Creating Tokens on Monero (XMR) Using Coded Inputs, Pseudo-Treasuries and Distributed Bots Secured by DRM Software.

The system described in this post is called "Peng(e)".

Creating tokens on Monero will require three things;

  1. Coded inputs
  2. Pseudo-Treasuries
  3. Distributed Bots

Coded Inputs

These are specific amounts of XMR sent to an address controlled by network bots, this amount is an instruction which uses the last (5) decimals of a Monero input.

I.E. if *unknown address* > sends *amount* then > execute *corresponding action*

In the above example the user sent 0.000000028100 which is coded as 0.0000000###00 or "Withdraw". The first three numbers are a random code required by the web bots when initiating a transaction which allows them to tell transactions apart easier.

However, before the user can initiate any transaction they must provide a "proof", which means they are issued a code that must be signed alongside their transaction input, each Pseudo-treasury is coded to a specific public key, this is the public key that created the account, ownership of a public key can be proven using a digital signature.

Pseudo Treasuries

These are public keys managed by network bots, each Pseudo Treasury is owned by a specific user and can hold up to (4) tokens. Each token is a Pseud-Key of its own, the token balance is stored in an "internal Ledger" which is just a json directory where the token's balance is written as seen in the earlier image. Alongside this will be "Token registries" which are also json directories. The way these two directories work is that a user's json entry is coded with Token# i.e. Token1… Token2… Token3…. Each of these is then "activated" when they first buy a token, the token registry then gets updated to show that it now has a new user and that the token is stored in Token slot #. So all future buys or sells will be treated in the same way.

The above image is a blank example of this, each token registry get continuously updated until there are 100 tokens each with 100 addresses, at which point a new registry is created.

Tokens are swapped using single sided liquidity, this means the price is enforced by the bots rather than a constant market algorithm ( I expand more on these concepts here, it is very long). But what this means is that when a user wants to buy a token; XMR is transferred from their Pseud-key and sent to the token's address, this becomes part of the liquidity and can affect price if the token is set to have a floating price. Price itself is a value that is ascribed to each token and is changed based on direct buys or sells, I also expand on why existing swap mechanisms on EVMs chains is faulty in my TeF article above. Note that because input amounts are not knowable on Monero, TeF-XMR is calculated using the block reward amount divided by 1,000,000 and inverted, this becomes 1TeF,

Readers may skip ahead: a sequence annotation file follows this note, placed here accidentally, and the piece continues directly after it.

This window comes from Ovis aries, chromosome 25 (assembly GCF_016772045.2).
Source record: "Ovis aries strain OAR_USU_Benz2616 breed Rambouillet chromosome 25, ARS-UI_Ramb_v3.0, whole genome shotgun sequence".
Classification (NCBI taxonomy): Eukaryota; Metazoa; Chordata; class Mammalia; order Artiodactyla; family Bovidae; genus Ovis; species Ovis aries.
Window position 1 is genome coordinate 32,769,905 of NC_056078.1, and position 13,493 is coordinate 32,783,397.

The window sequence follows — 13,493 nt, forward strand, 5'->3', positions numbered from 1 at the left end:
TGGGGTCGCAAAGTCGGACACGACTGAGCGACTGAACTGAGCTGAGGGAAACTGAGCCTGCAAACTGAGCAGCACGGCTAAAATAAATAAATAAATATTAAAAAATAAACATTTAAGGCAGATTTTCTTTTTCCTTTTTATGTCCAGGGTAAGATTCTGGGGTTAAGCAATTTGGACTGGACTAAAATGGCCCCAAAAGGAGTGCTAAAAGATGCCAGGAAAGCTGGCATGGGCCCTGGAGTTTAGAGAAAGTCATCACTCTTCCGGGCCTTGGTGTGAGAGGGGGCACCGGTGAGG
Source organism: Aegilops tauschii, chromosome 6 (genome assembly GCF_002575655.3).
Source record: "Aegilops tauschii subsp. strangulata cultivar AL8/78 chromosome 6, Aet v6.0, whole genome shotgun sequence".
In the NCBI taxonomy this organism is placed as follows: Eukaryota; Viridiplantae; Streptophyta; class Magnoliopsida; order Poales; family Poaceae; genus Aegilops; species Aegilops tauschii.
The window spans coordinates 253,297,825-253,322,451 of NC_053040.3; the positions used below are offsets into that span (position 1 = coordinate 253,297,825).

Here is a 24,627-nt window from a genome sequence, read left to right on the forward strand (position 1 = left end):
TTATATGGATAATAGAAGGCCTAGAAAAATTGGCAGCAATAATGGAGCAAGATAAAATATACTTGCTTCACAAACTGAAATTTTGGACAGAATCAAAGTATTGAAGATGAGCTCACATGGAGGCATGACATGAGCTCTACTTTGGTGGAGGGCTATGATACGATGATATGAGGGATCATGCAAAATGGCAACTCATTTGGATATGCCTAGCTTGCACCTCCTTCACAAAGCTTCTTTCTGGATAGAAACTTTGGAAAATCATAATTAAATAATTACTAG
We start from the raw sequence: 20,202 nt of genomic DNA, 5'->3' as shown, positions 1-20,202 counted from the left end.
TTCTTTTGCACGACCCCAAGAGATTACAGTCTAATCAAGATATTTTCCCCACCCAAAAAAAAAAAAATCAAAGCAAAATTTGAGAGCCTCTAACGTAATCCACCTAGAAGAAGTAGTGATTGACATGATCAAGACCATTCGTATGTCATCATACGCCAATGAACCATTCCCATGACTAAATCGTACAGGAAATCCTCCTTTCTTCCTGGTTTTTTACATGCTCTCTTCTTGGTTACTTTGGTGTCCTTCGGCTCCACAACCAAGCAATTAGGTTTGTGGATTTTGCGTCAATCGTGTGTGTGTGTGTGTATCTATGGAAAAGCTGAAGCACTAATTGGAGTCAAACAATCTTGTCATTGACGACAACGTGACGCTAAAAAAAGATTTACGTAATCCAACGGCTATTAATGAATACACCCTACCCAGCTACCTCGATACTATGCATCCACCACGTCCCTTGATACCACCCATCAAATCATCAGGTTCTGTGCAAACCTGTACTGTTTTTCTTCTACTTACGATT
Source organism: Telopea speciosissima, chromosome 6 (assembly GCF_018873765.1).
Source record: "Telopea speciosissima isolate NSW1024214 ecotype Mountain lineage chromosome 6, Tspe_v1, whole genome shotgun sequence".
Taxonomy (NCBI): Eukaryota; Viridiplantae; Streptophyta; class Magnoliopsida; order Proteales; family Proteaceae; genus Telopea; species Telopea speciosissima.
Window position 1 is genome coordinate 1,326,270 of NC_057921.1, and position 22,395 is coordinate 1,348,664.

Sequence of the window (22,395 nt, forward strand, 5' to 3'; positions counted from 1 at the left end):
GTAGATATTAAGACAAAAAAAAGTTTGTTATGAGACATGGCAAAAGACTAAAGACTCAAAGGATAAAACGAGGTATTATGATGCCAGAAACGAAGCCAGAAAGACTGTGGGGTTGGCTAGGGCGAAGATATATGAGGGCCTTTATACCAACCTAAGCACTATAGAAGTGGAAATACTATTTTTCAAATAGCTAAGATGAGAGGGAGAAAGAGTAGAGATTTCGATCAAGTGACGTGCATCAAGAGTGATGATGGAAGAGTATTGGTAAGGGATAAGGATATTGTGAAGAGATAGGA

Reward per block is an indicator of on-chain activity which in turn is an indicator of demand or price, reward per block can be used as TeF to denote the value of the chain against the overall commodities market. This data must be inverted to get the opposite of the chain's value in the pairing, which is; the TeF or value of commodities as a whole against the chain.

Distributed Bots

The webview as seen in the spoof sample above and every other aspect of the system is hosted by a distributed network of bots, anyone can join and host a node, this network is in turn protected by a DRM software known as HYPR, HYPR simply takes control of the Node operator's computer at root level and changes permissions for the network files, making itself the only one allowed to read/write the files, each time the computer is booted HYPR is booted along with it and executes a simple taskbar launcher which the user can use to start the bot or turn off the bot. Further protections for HYPR are explained in my design for Peng(a); a version designed to best compliment Bitcoin (BCH), as opposed to Peng(o) for Bitcoin (BTC). These files can be found on my Medium.

Additional Information

Another concept that Peng incorporates is float values, floats are very important for creating liquidity, this is because the coin of any chain already has float values i.e. 999999999999.999999999999 the float is the decimal, if a token system does not have decimals it is impossible to create a liquidity pairing because only 1 or more of the token can ever be bought.

I will conclude the post here, but I do require assistance with implementing Peng, if you have any criticism or recommendations please let me know below.

submitted by /u/Elix_Exo1127
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